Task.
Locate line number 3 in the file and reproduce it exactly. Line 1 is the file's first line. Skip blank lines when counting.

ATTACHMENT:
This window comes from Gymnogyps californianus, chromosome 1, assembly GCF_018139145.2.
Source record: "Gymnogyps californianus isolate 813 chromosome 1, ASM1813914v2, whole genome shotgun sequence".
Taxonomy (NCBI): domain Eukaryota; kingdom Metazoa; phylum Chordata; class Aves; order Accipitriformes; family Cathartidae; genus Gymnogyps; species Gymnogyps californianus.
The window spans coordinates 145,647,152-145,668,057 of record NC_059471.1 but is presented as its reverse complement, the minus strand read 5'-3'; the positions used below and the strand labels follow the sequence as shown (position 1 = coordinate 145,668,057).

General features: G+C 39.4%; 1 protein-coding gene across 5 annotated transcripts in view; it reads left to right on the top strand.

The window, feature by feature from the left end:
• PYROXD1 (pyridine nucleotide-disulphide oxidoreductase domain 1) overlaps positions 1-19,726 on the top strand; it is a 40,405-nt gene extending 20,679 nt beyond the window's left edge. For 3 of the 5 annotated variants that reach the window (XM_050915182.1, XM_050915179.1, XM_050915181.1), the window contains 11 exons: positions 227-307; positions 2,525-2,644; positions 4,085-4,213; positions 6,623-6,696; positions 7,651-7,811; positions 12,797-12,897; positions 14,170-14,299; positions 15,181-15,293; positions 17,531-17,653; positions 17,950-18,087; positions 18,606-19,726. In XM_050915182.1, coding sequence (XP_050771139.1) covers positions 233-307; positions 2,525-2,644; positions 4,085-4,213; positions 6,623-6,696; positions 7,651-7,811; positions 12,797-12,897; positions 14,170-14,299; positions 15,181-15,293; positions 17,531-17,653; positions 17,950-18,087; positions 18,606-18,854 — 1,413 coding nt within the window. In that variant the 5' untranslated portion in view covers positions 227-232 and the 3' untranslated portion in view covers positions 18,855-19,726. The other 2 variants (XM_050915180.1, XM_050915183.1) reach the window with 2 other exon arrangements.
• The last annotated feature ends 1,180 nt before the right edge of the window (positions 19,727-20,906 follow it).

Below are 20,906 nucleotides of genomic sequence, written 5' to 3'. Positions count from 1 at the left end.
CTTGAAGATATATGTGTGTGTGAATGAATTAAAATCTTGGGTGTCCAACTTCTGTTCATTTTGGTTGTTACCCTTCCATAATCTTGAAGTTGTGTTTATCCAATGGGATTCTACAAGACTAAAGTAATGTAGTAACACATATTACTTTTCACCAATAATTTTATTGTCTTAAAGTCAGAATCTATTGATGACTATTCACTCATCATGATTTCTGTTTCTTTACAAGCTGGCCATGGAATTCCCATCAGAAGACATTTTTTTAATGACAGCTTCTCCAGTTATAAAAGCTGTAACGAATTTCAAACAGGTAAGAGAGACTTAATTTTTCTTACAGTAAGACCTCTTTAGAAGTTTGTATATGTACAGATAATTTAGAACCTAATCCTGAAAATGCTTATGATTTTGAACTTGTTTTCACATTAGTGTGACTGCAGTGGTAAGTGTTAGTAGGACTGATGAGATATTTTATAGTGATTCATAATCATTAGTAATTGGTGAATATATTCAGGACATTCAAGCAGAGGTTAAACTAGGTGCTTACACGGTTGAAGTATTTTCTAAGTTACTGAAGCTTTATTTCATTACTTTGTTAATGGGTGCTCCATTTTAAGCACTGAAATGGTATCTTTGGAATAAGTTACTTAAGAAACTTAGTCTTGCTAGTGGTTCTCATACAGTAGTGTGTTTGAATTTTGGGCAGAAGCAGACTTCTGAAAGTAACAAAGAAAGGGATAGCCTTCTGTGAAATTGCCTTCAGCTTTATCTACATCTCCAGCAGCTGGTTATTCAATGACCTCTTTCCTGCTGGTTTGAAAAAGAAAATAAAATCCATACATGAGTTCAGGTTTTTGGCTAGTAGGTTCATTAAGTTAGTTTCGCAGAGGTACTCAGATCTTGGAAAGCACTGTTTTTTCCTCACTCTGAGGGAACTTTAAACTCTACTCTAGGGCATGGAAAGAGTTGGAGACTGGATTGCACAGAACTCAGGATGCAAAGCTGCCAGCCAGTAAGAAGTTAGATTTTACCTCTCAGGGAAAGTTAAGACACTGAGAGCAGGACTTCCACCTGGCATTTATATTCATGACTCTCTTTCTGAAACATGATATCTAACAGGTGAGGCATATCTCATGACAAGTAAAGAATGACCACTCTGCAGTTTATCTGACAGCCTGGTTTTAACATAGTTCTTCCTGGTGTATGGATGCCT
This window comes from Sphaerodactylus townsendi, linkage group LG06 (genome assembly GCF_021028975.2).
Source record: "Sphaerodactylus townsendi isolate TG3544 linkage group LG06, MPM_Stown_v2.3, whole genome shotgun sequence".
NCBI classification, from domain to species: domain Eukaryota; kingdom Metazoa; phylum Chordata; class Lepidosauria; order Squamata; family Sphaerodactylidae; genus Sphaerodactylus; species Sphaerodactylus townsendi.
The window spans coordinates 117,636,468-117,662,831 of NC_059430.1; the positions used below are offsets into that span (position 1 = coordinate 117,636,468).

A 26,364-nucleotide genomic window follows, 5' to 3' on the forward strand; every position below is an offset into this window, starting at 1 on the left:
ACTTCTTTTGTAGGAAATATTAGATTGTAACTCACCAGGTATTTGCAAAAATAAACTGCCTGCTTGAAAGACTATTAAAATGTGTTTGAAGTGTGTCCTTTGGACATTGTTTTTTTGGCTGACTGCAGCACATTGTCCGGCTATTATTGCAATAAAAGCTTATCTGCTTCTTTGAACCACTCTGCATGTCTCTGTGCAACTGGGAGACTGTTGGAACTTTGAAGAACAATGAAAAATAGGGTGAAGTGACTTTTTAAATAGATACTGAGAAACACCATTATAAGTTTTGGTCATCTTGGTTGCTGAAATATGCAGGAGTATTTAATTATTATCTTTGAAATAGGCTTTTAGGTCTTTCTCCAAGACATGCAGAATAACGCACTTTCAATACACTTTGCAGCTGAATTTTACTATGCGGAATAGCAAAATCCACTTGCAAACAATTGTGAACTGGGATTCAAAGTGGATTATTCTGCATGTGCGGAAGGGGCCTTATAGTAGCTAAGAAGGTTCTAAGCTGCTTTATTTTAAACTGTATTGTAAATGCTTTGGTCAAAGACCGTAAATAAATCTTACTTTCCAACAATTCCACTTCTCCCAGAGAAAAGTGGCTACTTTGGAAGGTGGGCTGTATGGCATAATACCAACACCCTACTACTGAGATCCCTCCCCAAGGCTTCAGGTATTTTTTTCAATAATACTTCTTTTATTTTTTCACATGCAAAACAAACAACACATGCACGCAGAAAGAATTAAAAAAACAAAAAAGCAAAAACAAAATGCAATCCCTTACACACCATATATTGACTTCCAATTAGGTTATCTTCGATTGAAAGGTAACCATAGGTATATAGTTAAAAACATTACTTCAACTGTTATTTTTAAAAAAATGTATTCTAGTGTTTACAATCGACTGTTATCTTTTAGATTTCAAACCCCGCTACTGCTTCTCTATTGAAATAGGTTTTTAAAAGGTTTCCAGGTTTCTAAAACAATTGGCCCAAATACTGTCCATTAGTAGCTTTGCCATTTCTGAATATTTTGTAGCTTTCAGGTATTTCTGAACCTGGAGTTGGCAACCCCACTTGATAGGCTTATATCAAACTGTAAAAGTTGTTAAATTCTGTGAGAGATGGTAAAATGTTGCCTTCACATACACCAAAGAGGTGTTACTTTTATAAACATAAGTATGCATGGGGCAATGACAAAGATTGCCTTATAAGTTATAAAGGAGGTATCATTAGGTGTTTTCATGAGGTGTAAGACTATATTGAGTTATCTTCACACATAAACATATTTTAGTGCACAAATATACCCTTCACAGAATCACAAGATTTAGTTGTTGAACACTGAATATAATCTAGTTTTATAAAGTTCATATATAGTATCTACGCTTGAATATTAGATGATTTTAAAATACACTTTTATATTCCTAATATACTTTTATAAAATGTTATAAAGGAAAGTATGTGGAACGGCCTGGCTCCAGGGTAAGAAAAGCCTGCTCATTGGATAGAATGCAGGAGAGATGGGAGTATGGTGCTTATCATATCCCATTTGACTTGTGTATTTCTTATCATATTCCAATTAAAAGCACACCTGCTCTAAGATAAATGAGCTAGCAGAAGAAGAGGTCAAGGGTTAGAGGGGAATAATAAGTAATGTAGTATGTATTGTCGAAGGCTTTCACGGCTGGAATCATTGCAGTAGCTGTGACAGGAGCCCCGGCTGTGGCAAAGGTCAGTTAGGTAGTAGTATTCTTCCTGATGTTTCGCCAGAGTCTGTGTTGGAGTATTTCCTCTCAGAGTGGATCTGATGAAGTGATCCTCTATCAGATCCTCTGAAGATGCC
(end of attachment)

Taxonomy (NCBI): domain Eukaryota; kingdom Metazoa; phylum Chordata; class Aves; order Accipitriformes; family Cathartidae; genus Gymnogyps; species Gymnogyps californianus.